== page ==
What were some of the things you did as a CEO to survive the downturns?
When you’re in an operational role during a downturn, you have to figure out how you’re going to cross the chasm when revenues slow down dramatically. You need to cut operating expenses to survive. However, you need to be very strategic about where you cut expenses and where you invest. That is the most critical decision a CEO has to make. But I’ve always believed in a lesson that someone taught me very early on in my career; when the economic conditions are tough, cut expenses and invest strategically in your future if you have the opportunity to do so. This will enable you to come out stronger and be better positioned than your competitors when the economy turns around.
Being in VC is different to being the CEO. How do you deal with downturns from an investments perspective?
Many great companies — Google, Facebook, Uber, Airbnb, and Stripe — were created during economic downturns. The lesson learned is that when things are going really well economically, there are too many investors and lots of infusion of capital chasing a broad range of deals. The valuation expectations are high and people are not disciplined enough when they invest. They just want to be part of the next shiny object in a hot segment.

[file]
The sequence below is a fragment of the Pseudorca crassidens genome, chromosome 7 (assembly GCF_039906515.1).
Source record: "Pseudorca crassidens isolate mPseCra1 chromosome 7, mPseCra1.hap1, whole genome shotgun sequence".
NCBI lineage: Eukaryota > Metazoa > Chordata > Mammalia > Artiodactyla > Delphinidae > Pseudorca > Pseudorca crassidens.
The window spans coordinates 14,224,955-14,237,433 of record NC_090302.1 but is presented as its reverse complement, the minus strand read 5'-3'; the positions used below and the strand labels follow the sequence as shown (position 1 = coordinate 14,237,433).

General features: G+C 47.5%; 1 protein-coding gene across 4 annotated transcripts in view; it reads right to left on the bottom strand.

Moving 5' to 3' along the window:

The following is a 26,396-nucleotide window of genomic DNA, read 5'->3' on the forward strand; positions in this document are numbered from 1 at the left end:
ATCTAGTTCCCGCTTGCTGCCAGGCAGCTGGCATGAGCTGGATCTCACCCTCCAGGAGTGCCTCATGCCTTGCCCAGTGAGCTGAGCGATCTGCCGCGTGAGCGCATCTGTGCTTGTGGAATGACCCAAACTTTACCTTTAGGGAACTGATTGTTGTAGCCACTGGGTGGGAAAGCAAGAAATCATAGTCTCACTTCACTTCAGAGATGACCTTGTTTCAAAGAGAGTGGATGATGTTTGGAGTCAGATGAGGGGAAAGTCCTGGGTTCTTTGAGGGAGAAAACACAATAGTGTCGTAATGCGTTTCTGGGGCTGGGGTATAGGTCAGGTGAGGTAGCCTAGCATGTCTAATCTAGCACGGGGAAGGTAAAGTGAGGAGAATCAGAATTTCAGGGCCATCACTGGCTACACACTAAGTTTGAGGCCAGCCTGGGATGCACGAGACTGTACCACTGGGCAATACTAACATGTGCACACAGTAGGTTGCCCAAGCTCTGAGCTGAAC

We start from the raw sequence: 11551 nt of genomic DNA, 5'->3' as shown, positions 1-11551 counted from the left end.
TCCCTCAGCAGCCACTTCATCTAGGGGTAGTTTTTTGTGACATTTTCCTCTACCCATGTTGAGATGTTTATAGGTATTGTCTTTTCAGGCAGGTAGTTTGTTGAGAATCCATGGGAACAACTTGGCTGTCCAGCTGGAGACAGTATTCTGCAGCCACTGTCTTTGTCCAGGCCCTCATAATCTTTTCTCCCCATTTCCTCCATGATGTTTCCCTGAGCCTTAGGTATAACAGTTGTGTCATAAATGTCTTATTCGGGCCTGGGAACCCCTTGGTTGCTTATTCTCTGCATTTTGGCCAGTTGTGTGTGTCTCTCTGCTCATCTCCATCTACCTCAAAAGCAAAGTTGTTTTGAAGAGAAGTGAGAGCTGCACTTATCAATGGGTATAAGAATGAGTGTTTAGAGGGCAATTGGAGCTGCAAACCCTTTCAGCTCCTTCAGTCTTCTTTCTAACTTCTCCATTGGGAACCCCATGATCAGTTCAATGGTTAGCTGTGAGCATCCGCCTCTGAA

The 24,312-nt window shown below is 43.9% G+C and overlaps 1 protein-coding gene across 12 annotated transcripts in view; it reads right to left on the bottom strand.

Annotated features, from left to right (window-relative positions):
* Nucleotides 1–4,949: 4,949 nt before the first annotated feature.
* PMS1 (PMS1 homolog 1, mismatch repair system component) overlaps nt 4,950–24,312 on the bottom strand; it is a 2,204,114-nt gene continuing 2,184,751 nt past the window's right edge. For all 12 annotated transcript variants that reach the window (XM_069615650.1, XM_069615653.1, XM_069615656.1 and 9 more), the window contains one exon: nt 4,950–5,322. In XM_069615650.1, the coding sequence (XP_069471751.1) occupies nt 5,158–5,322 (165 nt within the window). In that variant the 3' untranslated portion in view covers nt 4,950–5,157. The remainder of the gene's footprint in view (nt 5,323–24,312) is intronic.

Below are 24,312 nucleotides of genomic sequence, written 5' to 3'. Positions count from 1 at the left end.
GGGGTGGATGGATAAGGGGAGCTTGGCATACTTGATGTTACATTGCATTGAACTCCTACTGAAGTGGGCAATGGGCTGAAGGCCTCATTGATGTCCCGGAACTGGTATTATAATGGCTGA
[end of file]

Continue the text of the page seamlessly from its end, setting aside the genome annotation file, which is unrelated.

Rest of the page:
I have tried to remain disciplined despite the competitive pressures. Experience has taught me the art of discipline. When things are really good, I’m more careful about investing at high valuations, even if I like the company. You have to stay focused on your core investment thesis of investing in the right company at the right valuation and stay disciplined in order to have solid returns on your portfolio.